Healthy Sleep Habits, Happy Child
27
Community Sleep Consultants (Sleep Solutions #5)
May 17, 2021

Found in age groups

Healthy Sleep Habits, Happy Child

5th Edition: 
A Step-by-Step Program for a Good Night's Sleep

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Healthy Sleep Habits, Happy Child

5th Edition: 
Chapter 1 (only 16 pages!) outlines everything you need to know about your child's sleep.

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Introduction

A Healthy Child Needs a Healthy Brain, A Healthy Brain Needs Healthy Sleep

If you have not already done so, please read Blog Posts 1 through 5 that describe how sleep is important and beneficial. I will post specific information for parents and children based on my book, “Healthy Sleep Habits, Happy Child.” Please do not be put off by my book’s length. This is a reference book. Read only the topic of interest to you

Blog 27Community Sleep Consultants (Sleep Solutions #5)

COMMUNITY SLEEP CONSULTANTS

Sleep consultants, located online, are available in most cities and give personalized face-to-face advice to help children sleep better. Often, consultants also perform services online. Their website will give information regarding fees, services, professional training, and educational background. Request a free initial encounter to see if there appears to be a good fit between you and the consultant’s personality. Anyone can promote themself as a sleep consultant because there are no state or national professional standards. However, some sleep consultants have received certification from online training programs. Anyone can create a training program because here, too, there are no state or national professional standards. Investigating the training program founder’s background, along with the training program’s course content, assessment methods, and recertification requirements might help in choosing a “certified” sleep consultant. A training program will help you find a consultant in your area. Training programs are available in many countries.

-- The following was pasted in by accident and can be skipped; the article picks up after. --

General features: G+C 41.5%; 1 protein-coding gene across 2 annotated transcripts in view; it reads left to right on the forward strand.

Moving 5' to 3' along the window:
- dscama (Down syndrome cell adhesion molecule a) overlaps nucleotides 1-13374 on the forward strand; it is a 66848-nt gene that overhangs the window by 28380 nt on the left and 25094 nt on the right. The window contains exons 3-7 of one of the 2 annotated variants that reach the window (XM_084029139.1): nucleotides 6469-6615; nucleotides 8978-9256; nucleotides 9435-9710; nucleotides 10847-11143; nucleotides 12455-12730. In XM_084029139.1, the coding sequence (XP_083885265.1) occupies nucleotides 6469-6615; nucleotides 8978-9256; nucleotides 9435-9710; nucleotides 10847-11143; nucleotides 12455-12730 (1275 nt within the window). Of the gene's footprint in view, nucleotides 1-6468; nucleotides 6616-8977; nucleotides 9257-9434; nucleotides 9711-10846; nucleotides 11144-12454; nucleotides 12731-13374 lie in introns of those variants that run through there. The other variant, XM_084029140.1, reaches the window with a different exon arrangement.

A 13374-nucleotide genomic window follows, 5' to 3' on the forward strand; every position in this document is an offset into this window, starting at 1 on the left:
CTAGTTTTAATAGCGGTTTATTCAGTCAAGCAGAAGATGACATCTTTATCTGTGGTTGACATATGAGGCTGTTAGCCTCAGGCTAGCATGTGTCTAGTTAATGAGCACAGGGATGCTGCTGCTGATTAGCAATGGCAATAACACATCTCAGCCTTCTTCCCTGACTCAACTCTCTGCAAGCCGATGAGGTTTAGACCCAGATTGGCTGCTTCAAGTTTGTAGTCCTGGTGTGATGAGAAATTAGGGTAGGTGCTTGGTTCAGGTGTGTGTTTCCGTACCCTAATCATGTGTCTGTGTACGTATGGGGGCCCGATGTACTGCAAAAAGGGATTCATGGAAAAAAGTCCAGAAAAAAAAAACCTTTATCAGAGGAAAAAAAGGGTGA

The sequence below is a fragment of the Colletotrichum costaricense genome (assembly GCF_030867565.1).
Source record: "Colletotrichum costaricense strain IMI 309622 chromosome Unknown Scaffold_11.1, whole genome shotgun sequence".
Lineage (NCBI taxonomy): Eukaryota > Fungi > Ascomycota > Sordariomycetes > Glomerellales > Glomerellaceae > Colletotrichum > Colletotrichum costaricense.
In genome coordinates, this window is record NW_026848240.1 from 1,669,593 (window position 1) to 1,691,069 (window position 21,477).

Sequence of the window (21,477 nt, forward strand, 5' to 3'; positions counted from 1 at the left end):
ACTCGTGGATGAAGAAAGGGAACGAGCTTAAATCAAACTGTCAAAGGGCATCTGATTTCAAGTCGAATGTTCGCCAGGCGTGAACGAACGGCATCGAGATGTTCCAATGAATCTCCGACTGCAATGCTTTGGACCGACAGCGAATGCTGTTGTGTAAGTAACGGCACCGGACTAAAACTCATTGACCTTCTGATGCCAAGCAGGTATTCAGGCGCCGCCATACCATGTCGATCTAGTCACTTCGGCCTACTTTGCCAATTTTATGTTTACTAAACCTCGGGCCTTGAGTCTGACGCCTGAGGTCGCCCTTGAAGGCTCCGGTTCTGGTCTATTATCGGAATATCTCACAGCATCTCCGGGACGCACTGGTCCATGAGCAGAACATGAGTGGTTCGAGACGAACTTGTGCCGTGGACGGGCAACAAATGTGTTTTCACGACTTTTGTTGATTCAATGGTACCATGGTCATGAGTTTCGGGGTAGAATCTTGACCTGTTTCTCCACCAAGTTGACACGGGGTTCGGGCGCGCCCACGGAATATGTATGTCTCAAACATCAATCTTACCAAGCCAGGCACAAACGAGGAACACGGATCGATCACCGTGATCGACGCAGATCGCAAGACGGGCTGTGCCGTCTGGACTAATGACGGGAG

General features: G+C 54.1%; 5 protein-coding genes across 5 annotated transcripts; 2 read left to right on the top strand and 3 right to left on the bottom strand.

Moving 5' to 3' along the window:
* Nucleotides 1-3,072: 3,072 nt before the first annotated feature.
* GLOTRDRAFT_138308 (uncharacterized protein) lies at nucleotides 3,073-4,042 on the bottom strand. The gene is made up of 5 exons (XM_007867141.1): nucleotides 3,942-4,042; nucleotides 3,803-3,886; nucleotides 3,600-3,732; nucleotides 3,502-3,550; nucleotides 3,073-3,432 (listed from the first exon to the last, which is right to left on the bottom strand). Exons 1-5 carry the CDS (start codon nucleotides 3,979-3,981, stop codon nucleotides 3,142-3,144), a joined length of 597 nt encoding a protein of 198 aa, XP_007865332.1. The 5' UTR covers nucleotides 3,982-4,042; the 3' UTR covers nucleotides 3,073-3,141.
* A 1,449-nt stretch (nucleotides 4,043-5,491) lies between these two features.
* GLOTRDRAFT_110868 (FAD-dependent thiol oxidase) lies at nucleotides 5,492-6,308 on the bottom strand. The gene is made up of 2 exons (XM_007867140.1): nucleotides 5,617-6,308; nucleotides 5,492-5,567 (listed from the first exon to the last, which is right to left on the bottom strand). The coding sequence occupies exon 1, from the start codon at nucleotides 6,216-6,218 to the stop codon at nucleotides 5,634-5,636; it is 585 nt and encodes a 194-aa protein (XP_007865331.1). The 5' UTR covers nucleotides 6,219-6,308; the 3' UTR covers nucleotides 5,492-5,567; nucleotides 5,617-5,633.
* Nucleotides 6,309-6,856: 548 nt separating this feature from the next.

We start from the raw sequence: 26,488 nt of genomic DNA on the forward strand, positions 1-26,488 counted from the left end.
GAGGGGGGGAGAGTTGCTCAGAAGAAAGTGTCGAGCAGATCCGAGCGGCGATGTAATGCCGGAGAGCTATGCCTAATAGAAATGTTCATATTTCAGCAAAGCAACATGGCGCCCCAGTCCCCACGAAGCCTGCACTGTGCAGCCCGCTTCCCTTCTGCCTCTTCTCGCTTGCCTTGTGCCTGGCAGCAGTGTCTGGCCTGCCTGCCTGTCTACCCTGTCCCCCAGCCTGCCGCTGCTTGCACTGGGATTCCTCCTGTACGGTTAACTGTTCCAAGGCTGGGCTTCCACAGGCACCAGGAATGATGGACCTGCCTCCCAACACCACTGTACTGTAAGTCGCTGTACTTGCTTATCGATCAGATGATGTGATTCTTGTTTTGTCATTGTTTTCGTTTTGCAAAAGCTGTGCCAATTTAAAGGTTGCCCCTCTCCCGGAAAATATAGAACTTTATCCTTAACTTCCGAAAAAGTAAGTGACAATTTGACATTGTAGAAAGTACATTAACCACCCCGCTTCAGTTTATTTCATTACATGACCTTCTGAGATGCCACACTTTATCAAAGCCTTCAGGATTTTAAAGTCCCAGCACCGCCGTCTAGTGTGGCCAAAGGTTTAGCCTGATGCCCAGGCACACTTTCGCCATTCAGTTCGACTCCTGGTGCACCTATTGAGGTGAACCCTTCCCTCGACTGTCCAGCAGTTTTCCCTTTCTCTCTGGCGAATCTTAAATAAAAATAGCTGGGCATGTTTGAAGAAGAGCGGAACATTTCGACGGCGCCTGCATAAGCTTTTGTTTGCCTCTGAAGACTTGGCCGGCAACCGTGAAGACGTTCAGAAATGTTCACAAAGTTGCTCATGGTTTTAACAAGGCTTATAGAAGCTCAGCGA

When contacting a training program, ask if they have any actual data on the success rates of their graduates. Naturally, every community sleep consultant will publish parent testimonials but objective data collected by the training program might give you confidence that their graduates are effective. Perhaps, ask the community sleep consultant where she received her training and whether such data is available. Beware of claims not supported by any data. Here is a program that I am familiar with:

• Family Sleep Institute: familysleepinstitute.com (Full disclosure: I am an unpaid adviser to FSI with no financial interests or potential conflicts of interest)

Family Sleep Institute Survey

In 2020, the Family Sleep Institute conducted a survey of 94 consecutive sleep consultations performed by 37 different consultants in 15 countries (46 percent were in the US). The most common age of the child at the onset of the consultation was 5 months. Recommendations included safe sleep to prevent SIDS, putting the child to sleep independently, drowsy but awake, regular bedtimes, and age-appropriate sleep and night feeding schedules.